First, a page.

Ernst Ulmer, head of personnel, picked the first woman who was hired at Bosch. Her name is unknown, but we do know that she started work as a typist and stenographer on March 1, 1905.
The event was a noteworthy one on two counts. It was now possible to dictate letters, thereby speeding up work processes – and for the first time, there was a female employee at Bosch. However, she apparently failed to live up to her colleagues’ expectations, being neither as young nor as charming as they had hoped.
One would have never required these characteristics from a male at that time. Indeed, she soon earned a reputation as being difficult to work with. This was also due to the lady herself and not only because her colleagues expected special female virtues.
At the end of the same month, she was released from her post, and her career at Bosch was over. Despite this shaky start, female workers were in demand at Bosch from then on. Ernst Ulmer found a replacement for his first appointment in a certain Ms. Ruckhaberle, a hard-working and likeable woman from the Stuttgart suburb of Bad Cannstatt.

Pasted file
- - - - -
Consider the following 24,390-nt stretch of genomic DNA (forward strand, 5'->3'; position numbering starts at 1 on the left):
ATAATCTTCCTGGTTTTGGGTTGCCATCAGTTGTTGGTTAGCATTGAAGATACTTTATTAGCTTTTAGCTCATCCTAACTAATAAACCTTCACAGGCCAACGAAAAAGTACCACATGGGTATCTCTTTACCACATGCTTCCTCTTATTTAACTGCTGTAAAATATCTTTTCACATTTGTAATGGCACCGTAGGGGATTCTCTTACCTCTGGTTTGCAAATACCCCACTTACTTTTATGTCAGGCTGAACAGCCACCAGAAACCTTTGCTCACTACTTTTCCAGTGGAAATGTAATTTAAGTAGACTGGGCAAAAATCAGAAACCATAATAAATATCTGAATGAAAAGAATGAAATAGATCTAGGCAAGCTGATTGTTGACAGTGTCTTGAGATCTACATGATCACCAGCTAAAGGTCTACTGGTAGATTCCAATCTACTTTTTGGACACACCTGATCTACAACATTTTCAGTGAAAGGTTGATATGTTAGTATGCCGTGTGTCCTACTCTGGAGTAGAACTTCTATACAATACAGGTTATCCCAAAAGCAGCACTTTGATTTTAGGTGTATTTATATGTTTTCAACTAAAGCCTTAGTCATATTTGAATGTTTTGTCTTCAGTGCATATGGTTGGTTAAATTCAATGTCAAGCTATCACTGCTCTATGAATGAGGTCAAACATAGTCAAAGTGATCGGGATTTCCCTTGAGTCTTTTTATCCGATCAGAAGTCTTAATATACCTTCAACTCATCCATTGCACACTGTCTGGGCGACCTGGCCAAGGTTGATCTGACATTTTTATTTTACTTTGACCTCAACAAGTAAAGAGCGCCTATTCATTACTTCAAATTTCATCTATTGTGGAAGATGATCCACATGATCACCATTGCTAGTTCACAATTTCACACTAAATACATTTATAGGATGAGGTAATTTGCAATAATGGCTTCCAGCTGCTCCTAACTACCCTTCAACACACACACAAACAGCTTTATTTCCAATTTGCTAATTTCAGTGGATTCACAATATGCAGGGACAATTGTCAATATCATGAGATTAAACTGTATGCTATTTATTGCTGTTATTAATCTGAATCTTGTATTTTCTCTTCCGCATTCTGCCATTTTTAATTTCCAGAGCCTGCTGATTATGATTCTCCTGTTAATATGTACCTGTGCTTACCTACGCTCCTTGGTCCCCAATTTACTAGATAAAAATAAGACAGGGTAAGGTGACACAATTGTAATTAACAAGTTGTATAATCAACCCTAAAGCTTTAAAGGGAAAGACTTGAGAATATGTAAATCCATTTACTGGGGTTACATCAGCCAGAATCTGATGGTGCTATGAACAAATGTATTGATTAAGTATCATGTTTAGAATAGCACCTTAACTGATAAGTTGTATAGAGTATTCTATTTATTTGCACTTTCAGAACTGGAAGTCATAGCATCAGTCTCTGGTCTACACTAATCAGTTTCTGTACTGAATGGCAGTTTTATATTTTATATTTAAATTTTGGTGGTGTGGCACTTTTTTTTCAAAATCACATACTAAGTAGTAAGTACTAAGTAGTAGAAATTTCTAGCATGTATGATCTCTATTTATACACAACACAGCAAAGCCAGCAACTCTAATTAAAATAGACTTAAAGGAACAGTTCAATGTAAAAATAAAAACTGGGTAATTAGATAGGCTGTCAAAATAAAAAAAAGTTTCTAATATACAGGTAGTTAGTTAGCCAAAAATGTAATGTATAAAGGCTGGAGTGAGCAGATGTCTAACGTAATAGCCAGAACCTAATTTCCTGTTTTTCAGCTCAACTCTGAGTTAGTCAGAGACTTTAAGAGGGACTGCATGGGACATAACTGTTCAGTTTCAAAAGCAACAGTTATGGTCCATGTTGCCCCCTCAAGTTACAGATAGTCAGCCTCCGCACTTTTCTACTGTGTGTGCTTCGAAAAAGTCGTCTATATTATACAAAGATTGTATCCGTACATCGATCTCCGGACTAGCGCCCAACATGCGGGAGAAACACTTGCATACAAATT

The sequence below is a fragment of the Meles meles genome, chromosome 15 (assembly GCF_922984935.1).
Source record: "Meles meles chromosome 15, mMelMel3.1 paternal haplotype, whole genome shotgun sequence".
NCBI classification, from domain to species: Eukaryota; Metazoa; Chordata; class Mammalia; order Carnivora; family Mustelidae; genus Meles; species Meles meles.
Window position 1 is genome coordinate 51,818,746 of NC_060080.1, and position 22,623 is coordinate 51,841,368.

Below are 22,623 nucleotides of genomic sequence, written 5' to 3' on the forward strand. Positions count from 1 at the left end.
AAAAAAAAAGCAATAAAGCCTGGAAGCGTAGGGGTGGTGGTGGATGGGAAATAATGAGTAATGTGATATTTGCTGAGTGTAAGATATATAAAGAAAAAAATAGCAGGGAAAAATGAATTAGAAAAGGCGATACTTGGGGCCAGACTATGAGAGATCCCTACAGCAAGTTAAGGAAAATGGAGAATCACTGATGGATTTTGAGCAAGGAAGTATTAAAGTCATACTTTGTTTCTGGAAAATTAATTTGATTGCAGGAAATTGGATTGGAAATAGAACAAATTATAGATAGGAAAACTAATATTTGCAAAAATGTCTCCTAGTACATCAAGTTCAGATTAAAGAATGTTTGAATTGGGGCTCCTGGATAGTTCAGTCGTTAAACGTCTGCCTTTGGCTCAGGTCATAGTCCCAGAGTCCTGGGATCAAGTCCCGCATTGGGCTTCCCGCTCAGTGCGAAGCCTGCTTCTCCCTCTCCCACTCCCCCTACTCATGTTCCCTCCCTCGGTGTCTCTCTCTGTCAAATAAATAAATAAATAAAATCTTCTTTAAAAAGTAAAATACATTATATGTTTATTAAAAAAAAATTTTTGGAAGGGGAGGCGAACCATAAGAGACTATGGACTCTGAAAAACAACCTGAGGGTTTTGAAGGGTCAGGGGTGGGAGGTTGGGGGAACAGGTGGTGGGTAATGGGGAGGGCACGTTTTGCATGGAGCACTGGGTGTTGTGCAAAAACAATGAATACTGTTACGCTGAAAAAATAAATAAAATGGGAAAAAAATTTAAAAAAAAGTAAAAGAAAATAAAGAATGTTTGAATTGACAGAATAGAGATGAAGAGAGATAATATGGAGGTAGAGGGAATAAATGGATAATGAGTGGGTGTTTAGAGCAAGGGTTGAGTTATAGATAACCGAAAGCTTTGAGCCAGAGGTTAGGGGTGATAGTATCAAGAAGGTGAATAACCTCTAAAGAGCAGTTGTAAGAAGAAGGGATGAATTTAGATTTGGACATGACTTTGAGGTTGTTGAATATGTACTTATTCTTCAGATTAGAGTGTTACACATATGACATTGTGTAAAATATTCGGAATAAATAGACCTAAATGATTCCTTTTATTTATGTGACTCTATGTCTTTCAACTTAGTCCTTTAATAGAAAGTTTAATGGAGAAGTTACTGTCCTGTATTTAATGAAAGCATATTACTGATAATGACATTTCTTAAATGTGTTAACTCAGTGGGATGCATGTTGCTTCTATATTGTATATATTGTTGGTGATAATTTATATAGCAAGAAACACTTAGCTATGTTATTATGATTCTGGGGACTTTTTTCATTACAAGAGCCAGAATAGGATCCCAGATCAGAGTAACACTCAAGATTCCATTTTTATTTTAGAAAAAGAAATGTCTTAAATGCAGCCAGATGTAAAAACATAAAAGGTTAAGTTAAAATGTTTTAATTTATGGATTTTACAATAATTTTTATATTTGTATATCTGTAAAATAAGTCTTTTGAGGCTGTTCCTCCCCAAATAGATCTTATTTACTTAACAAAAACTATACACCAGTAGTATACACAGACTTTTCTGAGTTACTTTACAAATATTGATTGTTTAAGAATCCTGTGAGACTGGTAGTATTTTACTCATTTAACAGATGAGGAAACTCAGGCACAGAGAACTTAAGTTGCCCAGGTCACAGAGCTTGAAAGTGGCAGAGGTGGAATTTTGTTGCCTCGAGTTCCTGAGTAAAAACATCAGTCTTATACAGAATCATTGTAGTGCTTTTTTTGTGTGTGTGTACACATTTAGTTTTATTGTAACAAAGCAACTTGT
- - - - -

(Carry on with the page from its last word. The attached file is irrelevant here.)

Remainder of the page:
Plenty of women followed in her footsteps, though the numbers fluctuated until the 1950s. The proportion of women experienced a particular increase during the first and second world wars, as women replaced the men who had gone to the front.
Today, women make up 25 percent of the company’s global workforce and 16.5 percent of executives.
Do you want to know more about diversity at Bosch? Have a look here: